1950s Archive

Roughing It with Gramp

Part XV

continued (page 4 of 4)

There were still Broussard's. Kolb's (barbecued crab, pig's knee and sauer-kraut, and those old-fashioned fans in the ceiling that slaves used to turn. and the only real barrel beer in America served in white china mugs), and many others now dust and gone.

Mama gave out on the third night. And Gramp and 1 went to a jass session ( “jazz” as a spelling came later) and we sat in a ditty room and heard a “coon shouter” knock out the old blues, and knock them our fine and mellow and deep and low and solid and easy. They've spoiled jazz today, by making it smooth and sweet, but in New Orleans in those days it was still the real thing. A good boy on the horn, a set of ten fingers on the eighty-eight keys of an upright piano (when will they learn you can't play jazz on a Steinway grand), and some real tony lad on the bass dog-house.

There was this singer. She was solid and very black and her hair was Cut short. First she stood up in the smoke-tilled room and she tried out a song I have never forgotten. I found the words again the other day.

I'm Baptist bred and Baptist born

And when I die there's a Baptist gone.

Methodist preacher you arc dead

You poured water on the baby's head.

Baptist preacher you arc right

Cause you take the candidates out of sight!

I went to the river to be baptized

Stepped on a root and got capsized

Water deep, preacher weak,

I went to Heaven from the bottom of the creek!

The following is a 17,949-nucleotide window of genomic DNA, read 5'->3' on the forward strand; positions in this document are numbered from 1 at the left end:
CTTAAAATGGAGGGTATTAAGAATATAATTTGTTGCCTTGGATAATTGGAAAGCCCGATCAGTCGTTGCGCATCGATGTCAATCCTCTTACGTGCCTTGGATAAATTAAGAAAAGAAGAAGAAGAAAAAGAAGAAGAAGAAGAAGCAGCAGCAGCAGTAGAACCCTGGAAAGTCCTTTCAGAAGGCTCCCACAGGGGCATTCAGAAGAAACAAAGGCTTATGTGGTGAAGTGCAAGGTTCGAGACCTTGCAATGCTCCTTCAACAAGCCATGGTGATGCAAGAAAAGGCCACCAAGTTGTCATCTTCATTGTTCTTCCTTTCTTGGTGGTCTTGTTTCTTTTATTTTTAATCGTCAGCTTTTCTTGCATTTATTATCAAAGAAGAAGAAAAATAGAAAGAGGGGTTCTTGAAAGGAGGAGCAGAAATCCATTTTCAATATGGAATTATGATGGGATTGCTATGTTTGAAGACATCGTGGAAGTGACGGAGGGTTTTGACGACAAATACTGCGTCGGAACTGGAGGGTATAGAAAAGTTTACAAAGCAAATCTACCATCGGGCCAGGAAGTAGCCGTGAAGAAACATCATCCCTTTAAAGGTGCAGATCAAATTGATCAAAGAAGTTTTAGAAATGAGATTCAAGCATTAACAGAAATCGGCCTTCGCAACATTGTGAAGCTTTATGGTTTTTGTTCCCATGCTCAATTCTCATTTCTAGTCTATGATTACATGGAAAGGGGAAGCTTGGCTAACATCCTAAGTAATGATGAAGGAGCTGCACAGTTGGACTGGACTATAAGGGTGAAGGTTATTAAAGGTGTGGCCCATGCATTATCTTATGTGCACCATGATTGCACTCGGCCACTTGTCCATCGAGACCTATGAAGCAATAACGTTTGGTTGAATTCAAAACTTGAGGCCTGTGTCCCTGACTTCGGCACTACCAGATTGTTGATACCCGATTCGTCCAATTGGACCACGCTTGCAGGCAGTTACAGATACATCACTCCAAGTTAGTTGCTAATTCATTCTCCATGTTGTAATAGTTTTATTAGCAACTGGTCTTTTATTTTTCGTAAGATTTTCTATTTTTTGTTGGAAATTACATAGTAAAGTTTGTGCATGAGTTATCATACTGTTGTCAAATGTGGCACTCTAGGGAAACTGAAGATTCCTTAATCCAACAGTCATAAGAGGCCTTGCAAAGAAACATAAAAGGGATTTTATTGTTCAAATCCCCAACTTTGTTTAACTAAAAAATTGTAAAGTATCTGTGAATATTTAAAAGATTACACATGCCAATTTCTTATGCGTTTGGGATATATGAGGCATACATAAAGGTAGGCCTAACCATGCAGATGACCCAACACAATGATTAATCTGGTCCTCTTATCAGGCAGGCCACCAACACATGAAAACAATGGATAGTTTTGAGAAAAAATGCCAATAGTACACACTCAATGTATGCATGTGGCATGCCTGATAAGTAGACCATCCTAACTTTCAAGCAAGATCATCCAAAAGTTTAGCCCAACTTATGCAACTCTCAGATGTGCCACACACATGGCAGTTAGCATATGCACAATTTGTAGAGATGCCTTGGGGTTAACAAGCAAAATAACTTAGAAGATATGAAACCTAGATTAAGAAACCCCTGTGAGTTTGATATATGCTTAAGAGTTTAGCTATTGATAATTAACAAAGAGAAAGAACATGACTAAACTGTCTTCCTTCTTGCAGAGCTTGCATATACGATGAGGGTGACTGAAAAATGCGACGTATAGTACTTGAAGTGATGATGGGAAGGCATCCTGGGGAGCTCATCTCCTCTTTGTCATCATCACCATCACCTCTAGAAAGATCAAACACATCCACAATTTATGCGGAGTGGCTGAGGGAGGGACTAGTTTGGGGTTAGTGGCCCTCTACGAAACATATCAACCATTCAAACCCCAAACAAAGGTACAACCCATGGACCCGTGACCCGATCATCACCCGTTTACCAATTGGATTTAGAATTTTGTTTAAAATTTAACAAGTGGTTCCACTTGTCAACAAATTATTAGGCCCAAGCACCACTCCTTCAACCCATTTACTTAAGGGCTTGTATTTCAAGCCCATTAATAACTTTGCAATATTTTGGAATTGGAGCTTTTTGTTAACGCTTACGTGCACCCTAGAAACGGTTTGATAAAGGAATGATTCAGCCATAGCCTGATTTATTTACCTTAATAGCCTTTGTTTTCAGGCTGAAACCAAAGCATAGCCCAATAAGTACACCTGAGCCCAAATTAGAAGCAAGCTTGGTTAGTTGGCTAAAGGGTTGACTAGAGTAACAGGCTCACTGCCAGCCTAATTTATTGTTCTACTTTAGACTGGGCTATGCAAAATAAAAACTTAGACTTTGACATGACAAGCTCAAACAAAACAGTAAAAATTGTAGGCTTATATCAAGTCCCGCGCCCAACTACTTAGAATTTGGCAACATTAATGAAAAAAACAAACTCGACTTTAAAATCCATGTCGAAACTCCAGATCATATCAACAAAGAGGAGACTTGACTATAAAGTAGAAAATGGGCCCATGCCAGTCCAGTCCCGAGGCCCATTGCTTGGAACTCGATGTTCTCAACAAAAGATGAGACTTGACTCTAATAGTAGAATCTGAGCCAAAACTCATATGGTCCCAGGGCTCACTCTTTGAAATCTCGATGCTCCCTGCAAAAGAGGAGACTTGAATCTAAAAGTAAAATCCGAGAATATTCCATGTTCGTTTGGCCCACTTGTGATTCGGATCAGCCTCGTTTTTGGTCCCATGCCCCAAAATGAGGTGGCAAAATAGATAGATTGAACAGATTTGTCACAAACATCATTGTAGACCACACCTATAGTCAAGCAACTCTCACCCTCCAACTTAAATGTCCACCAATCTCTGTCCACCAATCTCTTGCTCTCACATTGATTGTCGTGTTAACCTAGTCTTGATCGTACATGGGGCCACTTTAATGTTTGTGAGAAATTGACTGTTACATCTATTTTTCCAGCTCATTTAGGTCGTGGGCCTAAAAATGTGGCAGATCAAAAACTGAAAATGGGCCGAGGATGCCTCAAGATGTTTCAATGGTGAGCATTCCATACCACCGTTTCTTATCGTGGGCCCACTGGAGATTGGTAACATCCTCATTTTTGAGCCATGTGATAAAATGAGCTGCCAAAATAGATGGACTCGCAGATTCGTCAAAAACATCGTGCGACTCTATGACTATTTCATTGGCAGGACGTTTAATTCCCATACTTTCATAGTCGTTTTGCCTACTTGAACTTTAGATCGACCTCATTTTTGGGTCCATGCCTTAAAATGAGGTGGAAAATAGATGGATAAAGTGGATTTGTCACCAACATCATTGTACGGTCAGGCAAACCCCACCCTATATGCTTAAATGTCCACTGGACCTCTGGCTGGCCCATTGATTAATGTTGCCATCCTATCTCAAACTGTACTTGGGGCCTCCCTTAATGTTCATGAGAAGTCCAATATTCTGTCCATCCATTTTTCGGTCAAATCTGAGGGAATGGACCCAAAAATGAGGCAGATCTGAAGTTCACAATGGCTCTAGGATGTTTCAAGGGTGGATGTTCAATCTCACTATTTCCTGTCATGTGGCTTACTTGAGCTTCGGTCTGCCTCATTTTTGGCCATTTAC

Then she did a blues that is kind of a classic among jazz men. They've changed the words since I heard it … but it's still a real early jazz sting. She-sang it low and husky, got bucket and gully low. Sad and yet strong, with all the meaning it was meant to have.

One of these days, it Won't be long.

You call my name. I'll be gone.

Member one night a drizzlin' rain,

Round my heart I felt a pain.

I got a man, he's long and tall,

Moves his body like a cannon ball.

When I wore my apron low

Couldn't keep you from my door.

Now I wears my apron high

Sc'cely ever seeing you passin' by;

Now my aprons up to my chin,

You pass my door, you don't conn in. . . .

We got back to the hotel and Gramp said we mustn't wake Mama. In our suite he said he felt like having a night-cap. “I think I'll have a little swig of Josephine's brew to settle the night mist.”

He leached for the Untie in the suit case where he had hidden it, put it to his lips and then said. “It's empty!”

“You sure, Gramp?”

“Yes, damn sure!”

There was a light coming through from Mama's room so Cramp went in there, carrying the empty bottle. Mams was silling up in bed, a book held ill front of her. She had a smile on her face I had never seen before—sort of like the Mona Lisa.

Gramp silently held up the bottle. Mama shook her head. Da Vinci smile and all. and said in a high voice, “Not tonight. Napoleon.”

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